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Skilled Immigration, Innovation and Wages of Native-born American

Author

Listed:
  • Asadul Islam
  • Faridul Islam
  • Chau Nguyen

Abstract

The paper examines the effects of skilled immigration on US wages that are due to innovation. We extend the studies by Hunt & Gauthier-Loiselle (2010), and Hunt (2011) to explore the immigration-innovation-wages nexus. Using the National Survey of College Graduates (NSCG) and the US Census datasets we find a significant positive effect of immigration on wages that are attributable to immigrants‘ contribution to innovation. Our findings suggest that as the share of skilled immigrants increases in a particular group, the wages of both natives and immigrants in that group get a positive boost. The effects are more pronounced through immigrants‘ impact on patent granted and patent commercialized, compared with their impact on other measures of innovations. The results also show that the immigrants are more likely to present a paper at a conference or publish in professional journals, primarily because they are more educated or concentrated in the related occupation compared to the natives. Our findings indicate that immigrants make a substantial contribution to the host economy‘s innovation which is a major driver of productivity growth.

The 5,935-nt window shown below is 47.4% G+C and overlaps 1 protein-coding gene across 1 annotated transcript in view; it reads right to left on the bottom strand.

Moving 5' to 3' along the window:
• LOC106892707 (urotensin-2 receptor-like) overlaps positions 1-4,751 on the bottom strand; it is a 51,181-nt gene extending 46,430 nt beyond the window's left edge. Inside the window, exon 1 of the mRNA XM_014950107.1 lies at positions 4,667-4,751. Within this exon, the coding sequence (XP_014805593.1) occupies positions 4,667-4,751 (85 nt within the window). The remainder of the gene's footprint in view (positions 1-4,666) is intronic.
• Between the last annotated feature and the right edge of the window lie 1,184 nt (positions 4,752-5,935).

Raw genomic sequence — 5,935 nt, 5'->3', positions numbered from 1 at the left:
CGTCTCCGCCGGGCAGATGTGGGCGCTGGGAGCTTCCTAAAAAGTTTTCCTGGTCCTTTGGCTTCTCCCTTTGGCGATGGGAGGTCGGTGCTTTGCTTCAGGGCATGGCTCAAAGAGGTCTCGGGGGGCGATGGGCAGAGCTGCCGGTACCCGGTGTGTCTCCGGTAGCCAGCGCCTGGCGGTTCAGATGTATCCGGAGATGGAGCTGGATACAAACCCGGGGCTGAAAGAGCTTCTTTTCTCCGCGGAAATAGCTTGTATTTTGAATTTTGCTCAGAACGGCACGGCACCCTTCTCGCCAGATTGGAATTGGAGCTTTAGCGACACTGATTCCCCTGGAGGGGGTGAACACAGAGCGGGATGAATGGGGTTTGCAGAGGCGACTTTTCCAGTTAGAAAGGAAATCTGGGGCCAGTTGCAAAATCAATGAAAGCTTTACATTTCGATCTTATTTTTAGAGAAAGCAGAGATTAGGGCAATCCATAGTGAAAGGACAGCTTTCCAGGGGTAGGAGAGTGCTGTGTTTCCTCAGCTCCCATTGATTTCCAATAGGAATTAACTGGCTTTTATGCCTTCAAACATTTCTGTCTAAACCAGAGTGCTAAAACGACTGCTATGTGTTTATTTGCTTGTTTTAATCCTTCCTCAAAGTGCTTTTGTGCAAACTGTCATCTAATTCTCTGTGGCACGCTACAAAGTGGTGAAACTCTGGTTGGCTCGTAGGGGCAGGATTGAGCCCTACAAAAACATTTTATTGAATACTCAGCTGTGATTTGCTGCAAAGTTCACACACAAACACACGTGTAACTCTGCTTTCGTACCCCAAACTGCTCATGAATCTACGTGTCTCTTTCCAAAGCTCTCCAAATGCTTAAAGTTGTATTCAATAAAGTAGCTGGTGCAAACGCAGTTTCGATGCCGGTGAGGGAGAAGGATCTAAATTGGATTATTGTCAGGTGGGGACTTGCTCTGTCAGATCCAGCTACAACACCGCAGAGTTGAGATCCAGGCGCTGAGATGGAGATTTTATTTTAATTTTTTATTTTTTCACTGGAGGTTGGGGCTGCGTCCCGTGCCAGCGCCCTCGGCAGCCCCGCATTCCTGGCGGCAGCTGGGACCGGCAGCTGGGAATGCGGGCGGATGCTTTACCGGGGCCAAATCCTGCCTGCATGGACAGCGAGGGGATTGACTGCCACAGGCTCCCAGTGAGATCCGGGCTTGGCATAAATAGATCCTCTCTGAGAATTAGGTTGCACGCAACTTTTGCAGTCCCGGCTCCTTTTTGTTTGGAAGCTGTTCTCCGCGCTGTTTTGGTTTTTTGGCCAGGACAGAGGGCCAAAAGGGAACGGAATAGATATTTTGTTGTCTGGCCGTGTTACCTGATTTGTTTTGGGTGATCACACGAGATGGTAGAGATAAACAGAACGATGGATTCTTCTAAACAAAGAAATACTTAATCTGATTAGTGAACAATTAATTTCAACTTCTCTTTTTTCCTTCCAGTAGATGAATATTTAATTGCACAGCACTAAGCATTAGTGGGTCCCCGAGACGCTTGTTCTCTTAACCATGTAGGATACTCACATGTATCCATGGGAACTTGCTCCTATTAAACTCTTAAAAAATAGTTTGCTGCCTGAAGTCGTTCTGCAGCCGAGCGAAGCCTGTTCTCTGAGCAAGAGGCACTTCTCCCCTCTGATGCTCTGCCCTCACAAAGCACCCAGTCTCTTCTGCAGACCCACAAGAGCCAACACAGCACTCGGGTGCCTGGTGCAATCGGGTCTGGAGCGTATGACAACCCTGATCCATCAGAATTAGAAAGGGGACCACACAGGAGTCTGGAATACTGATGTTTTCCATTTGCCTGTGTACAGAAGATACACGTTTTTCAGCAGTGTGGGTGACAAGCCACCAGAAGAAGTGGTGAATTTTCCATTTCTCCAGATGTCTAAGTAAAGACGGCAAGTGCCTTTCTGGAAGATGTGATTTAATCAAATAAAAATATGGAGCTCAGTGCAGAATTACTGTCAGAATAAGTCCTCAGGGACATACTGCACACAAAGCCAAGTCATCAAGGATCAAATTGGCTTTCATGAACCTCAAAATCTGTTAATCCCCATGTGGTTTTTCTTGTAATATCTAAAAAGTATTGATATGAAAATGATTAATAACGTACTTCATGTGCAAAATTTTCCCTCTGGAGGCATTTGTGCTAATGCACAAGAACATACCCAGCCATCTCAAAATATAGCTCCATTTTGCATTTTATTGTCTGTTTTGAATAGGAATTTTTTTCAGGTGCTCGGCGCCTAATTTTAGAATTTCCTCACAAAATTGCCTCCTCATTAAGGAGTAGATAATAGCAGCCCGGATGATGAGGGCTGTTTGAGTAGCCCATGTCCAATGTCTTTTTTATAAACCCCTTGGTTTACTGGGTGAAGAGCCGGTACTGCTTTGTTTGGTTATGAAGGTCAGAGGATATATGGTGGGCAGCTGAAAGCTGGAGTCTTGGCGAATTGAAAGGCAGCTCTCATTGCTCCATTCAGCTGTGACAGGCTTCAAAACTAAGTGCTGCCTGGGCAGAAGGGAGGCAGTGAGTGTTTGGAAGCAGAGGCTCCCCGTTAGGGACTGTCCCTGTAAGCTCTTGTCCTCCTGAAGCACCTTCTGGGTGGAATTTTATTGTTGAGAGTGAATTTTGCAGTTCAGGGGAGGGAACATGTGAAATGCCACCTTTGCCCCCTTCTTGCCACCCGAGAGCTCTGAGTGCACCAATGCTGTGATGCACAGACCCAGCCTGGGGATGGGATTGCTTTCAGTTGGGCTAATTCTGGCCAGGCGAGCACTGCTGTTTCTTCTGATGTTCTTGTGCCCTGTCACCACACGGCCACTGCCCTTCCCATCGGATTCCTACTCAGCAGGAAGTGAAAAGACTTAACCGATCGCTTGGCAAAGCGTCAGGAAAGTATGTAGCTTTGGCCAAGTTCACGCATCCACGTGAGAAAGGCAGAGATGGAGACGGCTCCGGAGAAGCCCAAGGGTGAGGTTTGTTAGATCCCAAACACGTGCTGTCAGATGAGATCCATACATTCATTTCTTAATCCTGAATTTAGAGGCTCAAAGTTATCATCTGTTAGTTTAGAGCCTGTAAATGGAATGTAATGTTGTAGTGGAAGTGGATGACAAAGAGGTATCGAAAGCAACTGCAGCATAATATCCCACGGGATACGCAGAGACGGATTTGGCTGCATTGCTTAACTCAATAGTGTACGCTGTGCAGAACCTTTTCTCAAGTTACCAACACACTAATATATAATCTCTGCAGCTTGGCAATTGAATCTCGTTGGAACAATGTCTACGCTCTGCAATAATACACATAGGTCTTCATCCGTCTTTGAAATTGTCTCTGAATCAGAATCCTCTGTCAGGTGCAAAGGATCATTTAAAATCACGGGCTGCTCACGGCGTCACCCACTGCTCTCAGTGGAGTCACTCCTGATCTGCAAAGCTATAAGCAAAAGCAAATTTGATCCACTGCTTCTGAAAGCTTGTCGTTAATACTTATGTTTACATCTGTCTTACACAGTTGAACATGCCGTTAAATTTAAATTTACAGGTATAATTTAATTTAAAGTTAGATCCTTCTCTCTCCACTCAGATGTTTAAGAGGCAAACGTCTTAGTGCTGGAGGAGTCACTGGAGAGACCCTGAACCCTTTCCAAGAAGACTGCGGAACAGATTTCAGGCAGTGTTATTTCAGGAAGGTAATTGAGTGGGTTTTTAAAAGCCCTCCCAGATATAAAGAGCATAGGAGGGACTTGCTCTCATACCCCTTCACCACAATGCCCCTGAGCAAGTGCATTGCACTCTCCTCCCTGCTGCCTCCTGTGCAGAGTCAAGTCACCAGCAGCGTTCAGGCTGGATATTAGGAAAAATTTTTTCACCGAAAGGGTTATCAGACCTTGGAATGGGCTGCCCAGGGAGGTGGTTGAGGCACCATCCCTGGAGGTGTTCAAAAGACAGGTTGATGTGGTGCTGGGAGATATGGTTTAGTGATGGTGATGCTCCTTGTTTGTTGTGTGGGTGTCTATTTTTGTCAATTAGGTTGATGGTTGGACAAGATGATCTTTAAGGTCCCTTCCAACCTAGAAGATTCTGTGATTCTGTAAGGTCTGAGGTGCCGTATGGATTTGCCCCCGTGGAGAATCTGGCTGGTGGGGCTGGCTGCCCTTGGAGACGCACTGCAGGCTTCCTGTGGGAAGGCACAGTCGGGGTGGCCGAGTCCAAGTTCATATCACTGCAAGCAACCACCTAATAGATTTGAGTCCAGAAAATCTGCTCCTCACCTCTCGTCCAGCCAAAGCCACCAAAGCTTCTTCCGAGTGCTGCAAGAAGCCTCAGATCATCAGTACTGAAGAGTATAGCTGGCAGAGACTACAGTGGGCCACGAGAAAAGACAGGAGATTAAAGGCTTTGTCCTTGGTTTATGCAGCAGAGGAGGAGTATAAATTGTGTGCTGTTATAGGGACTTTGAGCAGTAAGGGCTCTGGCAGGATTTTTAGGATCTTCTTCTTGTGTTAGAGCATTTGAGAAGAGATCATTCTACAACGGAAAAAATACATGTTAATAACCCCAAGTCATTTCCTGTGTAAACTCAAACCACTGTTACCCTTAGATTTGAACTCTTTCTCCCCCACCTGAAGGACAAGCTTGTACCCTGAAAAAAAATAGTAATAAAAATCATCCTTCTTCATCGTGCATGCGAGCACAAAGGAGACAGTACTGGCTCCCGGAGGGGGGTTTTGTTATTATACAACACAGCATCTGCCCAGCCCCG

Suggested Citation

  • Asadul Islam & Faridul Islam & Chau Nguyen, 2013. "Skilled Immigration, Innovation and Wages of Native-born American," Monash Economics Working Papers 10-13, Monash University, Department of Economics.
  • Handle: RePEc:mos:moswps:2013-10
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    References listed on IDEAS

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    Cited by:

    1. Keith McLeod & Richard Fabling & David C. Maré, 2014. "Hiring New Ideas: International Migration and Firm Innovation in New Zealand," Working Papers 14_14, Motu Economic and Public Policy Research.
    2. Daniel Crown & Alessandra Faggian, 2019. "Naturalization and the productivity of foreign-born doctorates," Journal of Geographical Systems, Springer, vol. 21(4), pages 533-556, December.
    3. Khanh Hoang, 2015. "Aiding innovation and entrepreneurship through migration policy: A view from Australia," International Journal of Social Sciences, International Institute of Social and Economic Sciences, vol. 4(3), pages 59-81, August.
    4. Yinjunjie Zhang & Marco A. Palma, 0. "The impact of the H-1B cap exemption on Ph.D. labor markets," Empirical Economics, Springer, vol. 0, pages 1-28.

    More about this item

    Keywords

    Innovation; immigration; wages;

    JEL classification:

    • J15 - Labor and Demographic Economics - - Demographic Economics - - - Economics of Minorities, Races, Indigenous Peoples, and Immigrants; Non-labor Discrimination
    • J31 - Labor and Demographic Economics - - Wages, Compensation, and Labor Costs - - - Wage Level and Structure; Wage Differentials

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